Roadcuts along the Algonquin-Cary Road, 0.5 mile (0.8 km) northwest of Haegers Bend; no longer exposed.
Beverly Sand and Gravel Pit Section (fig. 19); good for lithology and lower contact with the Beverly Tongue of the Henry Formation (contact with underlying Yorkville Member confirmed from dredging in base of pit).
The Haeger Member is the coarse grained, uppermost unit of diamicton in the Lemont Formation. The Haeger Member diamicton consists of gravelly, sandy loam that is typically oxidized to yellow brown in surface exposures, but it is light gray to gray in the subsurface. The Haeger Member is commonly underlain by a proglacial, coarsening-upward sand and gravel sequence (Fraser and Cobb 1982), which is classified herein as the Beverly Tongue of the Henry Formation (fig. 19). In the Joliet Sublobe area, the Haeger Member is overlain by the Wadsworth Formation.
Haeger diamicton in McHenry County is generally readily distinguishable because it is distinctly coarser grained than other units of the Wedron Group and it is oxidized to yellow brown. It is most similar to diamicton of the undivided Lemont Formation, although it is sandier and less illitic than type-Lemont diamicton southwest of Chicago. A lateral change in texture and clay-mineral composition appears to occur between the type areas of the two units (Johnson et al. 1985b, Johnson and Hansel 1989). Locally, diamicton of the Tiskilwa Formation and that of the lower part of the Haeger Member may be similar as a result of entrainment of red Tiskilwa diamicton during the Haeger advance. Schneider (1983) noted that locally the Haeger-equivalent New Berlin till is redder in its lower part in southeastern Wisconsin.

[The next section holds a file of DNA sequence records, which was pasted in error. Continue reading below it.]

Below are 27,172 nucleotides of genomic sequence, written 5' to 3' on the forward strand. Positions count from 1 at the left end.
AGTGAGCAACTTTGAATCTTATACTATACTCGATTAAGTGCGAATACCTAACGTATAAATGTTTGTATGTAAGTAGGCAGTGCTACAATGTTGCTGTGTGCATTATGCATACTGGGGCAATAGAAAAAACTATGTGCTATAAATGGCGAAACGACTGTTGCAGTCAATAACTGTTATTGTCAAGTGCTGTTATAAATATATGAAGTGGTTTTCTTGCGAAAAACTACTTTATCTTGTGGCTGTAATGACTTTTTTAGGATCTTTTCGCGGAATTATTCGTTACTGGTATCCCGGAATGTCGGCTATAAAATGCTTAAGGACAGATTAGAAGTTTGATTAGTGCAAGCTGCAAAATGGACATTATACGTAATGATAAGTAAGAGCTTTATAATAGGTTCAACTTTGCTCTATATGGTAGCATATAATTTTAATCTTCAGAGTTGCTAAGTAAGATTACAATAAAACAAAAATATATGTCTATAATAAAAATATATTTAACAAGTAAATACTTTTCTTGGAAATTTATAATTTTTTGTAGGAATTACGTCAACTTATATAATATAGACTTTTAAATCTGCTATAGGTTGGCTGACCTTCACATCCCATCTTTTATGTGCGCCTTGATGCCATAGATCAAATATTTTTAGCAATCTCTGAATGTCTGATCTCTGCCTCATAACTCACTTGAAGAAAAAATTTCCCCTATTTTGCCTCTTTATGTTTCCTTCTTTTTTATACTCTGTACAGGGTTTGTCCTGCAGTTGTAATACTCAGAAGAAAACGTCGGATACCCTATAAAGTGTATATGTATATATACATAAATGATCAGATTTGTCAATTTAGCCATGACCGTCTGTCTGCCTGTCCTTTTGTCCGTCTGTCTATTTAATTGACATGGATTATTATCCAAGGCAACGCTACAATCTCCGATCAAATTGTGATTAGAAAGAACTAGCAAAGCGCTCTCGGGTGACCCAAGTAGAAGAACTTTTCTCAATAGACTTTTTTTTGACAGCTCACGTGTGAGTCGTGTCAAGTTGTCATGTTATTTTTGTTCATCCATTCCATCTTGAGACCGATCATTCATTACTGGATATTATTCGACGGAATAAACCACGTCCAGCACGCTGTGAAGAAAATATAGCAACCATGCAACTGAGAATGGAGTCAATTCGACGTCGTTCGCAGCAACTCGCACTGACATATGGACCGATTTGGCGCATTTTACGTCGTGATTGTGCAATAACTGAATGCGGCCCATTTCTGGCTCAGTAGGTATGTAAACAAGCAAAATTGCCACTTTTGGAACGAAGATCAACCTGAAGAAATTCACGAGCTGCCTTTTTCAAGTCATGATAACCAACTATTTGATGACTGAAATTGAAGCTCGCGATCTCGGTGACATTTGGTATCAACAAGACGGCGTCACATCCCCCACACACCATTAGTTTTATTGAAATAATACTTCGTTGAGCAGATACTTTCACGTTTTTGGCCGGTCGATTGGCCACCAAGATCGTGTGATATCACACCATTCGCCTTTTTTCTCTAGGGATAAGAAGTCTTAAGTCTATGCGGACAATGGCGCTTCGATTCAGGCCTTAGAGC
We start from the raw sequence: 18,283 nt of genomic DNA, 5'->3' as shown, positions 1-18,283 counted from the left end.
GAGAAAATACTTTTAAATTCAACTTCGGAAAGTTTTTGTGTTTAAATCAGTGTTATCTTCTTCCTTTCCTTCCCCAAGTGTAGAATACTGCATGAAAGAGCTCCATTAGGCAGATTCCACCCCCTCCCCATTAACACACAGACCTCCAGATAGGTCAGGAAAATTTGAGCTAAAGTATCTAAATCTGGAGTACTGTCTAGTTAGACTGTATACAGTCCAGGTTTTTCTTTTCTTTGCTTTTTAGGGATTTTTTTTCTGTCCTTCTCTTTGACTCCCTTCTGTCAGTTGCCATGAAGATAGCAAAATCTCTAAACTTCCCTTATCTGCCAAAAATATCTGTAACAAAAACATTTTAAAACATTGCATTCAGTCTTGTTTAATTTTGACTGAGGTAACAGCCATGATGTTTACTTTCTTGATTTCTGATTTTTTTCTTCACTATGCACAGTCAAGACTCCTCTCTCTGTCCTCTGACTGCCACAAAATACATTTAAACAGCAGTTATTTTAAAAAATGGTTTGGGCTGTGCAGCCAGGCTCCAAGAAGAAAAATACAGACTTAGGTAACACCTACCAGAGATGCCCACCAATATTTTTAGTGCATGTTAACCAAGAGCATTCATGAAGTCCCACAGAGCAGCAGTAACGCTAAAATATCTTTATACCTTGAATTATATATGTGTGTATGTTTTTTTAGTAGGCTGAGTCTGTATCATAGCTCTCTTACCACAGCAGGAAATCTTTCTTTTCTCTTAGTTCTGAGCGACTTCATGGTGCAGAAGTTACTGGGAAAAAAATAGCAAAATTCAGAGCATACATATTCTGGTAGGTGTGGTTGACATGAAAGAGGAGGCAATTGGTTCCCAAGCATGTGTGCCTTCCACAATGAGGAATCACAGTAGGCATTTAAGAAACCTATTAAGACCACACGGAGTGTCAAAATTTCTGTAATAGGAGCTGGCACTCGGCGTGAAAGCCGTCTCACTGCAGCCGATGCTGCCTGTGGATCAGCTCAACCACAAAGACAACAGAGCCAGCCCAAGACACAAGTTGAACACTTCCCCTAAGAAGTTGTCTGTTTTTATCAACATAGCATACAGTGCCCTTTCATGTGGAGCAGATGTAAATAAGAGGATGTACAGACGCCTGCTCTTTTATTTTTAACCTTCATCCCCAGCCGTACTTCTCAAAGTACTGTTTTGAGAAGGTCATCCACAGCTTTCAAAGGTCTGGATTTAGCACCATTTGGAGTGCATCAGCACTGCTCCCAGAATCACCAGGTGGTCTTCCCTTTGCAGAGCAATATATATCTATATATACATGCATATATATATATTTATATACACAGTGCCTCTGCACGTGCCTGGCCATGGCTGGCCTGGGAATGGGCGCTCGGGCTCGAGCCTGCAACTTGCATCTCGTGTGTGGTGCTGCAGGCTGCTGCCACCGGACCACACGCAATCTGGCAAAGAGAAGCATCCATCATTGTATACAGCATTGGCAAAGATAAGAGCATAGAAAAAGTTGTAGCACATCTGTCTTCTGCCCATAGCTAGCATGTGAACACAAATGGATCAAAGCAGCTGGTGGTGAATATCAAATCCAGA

Extent and thickness
The Haeger Member forms a wedge-shaped deposit that overlaps the Beverly Tongue, the Yorkville Member, or the Tiskilwa Formation and pinches out to the north and east beneath the Wadsworth Formation. The surface extent of the Haeger Member is limited to the Harvard Sublobe area; it is the surface diamicton over about half of McHenry County and very minor parts of adjacent Lake, Kane, and Cook Counties (fig. 13). In Wisconsin, the equivalent New Berlin Member of the Holy Hill Formation is mapped at the surface in the Delavan Sublobe area (Schneider 1983, Mickelson and Syverson, in press; fig. 11). Geophysical evidence for a gravelly diamicton underlying the Wadsworth Formation beneath southwestern Lake Michigan was recognized by Welkie and Meyer (1983) and Foster and Colman (1991), and correlation of this gravelly diamicton with the Haeger Member was suggested. The Haeger Member is generally less than 10 meters (33 ft) thick and thins to less than 1 meter (3.3 ft) in parts of northeastern Illinois and southeastern Wisconsin (Fricke and Johnson 1983).